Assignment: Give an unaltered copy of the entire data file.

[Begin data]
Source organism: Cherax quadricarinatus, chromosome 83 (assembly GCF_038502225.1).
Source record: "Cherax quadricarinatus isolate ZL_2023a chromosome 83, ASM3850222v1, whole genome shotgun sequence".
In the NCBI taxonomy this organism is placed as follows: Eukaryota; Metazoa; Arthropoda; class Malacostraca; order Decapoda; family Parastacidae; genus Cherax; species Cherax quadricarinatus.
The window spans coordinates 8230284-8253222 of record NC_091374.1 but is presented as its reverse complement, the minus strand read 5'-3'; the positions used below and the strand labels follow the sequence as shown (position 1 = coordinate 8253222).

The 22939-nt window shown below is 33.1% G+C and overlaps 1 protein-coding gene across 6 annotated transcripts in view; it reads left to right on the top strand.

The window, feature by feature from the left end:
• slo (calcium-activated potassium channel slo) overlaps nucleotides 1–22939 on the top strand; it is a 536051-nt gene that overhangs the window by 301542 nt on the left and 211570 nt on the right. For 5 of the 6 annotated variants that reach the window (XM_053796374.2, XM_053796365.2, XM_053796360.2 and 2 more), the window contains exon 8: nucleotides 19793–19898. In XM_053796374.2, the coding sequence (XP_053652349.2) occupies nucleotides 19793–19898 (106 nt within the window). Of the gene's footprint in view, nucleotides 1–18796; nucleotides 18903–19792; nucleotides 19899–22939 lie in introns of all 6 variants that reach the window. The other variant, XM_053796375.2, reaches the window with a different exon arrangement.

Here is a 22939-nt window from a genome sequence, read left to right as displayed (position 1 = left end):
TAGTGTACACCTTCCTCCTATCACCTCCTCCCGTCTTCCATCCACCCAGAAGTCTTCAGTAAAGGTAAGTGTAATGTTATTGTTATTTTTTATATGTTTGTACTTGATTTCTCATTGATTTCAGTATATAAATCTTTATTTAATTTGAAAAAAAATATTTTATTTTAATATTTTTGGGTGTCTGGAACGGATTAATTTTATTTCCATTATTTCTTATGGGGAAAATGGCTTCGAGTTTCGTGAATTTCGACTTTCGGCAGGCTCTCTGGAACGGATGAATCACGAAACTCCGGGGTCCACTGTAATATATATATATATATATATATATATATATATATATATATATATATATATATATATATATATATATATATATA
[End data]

Source organism: Cherax quadricarinatus, chromosome 83 (assembly GCF_038502225.1).
Source record: "Cherax quadricarinatus isolate ZL_2023a chromosome 83, ASM3850222v1, whole genome shotgun sequence".
In the NCBI taxonomy this organism is placed as follows: Eukaryota; Metazoa; Arthropoda; class Malacostraca; order Decapoda; family Parastacidae; genus Cherax; species Cherax quadricarinatus.
The window spans coordinates 8230284-8253222 of record NC_091374.1 but is presented as its reverse complement, the minus strand read 5'-3'; the positions used below and the strand labels follow the sequence as shown (position 1 = coordinate 8253222).

The 22939-nt window shown below is 33.1% G+C and overlaps 1 protein-coding gene across 6 annotated transcripts in view; it reads left to right on the top strand.

The window, feature by feature from the left end:
• slo (calcium-activated potassium channel slo) overlaps nucleotides 1–22939 on the top strand; it is a 536051-nt gene that overhangs the window by 301542 nt on the left and 211570 nt on the right. For 5 of the 6 annotated variants that reach the window (XM_053796374.2, XM_053796365.2, XM_053796360.2 and 2 more), the window contains exon 8: nucleotides 19793–19898. In XM_053796374.2, the coding sequence (XP_053652349.2) occupies nucleotides 19793–19898 (106 nt within the window). Of the gene's footprint in view, nucleotides 1–18796; nucleotides 18903–19792; nucleotides 19899–22939 lie in introns of all 6 variants that reach the window. The other variant, XM_053796375.2, reaches the window with a different exon arrangement.

Here is a 22939-nt window from a genome sequence, read left to right as displayed (position 1 = left end):
TAGTGTACACCTTCCTCCTATCACCTCCTCCCGTCTTCCATCCACCCAGAAGTCTTCAGTAAAGGTAAGTGTAATGTTATTGTTATTTTTTATATGTTTGTACTTGATTTCTCATTGATTTCAGTATATAAATCTTTATTTAATTTGAAAAAAAATATTTTATTTTAATATTTTTGGGTGTCTGGAACGGATTAATTTTATTTCCATTATTTCTTATGGGGAAAATGGCTTCGAGTTTCGTGAATTTCGACTTTCGGCAGGCTCTCTGGAACGGATGAATCACGAAACTCCGGGGTCCACTGTAATATATATATATATATATATATATATATATATATATATATATATATATATATATATATATATATATATATATA